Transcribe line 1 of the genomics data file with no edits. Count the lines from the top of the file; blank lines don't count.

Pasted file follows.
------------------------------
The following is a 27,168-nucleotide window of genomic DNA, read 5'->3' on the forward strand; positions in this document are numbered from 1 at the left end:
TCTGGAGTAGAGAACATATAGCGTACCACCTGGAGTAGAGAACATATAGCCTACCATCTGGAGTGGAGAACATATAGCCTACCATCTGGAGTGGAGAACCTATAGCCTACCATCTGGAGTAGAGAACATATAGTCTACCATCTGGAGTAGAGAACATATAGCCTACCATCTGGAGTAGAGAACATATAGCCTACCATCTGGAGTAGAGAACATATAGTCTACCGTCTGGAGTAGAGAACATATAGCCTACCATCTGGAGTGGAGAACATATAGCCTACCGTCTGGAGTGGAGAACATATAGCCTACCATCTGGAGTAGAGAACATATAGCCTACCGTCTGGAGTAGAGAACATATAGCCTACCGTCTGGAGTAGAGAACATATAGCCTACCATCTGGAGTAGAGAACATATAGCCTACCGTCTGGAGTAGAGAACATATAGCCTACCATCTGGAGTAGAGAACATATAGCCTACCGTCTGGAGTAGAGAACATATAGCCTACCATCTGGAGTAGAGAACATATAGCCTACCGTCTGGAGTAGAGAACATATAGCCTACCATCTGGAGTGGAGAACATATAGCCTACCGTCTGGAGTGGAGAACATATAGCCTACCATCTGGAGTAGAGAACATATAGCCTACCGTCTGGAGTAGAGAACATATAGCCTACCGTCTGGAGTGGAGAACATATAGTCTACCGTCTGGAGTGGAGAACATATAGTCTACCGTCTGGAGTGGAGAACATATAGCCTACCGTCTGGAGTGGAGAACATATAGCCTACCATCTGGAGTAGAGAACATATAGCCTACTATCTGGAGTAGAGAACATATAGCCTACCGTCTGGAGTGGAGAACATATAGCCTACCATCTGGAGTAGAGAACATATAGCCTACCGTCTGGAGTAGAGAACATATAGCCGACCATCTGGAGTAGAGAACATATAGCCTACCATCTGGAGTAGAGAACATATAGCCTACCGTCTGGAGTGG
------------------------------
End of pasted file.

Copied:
The following is a 27,168-nucleotide window of genomic DNA, read 5'->3' on the forward strand; positions in this document are numbered from 1 at the left end: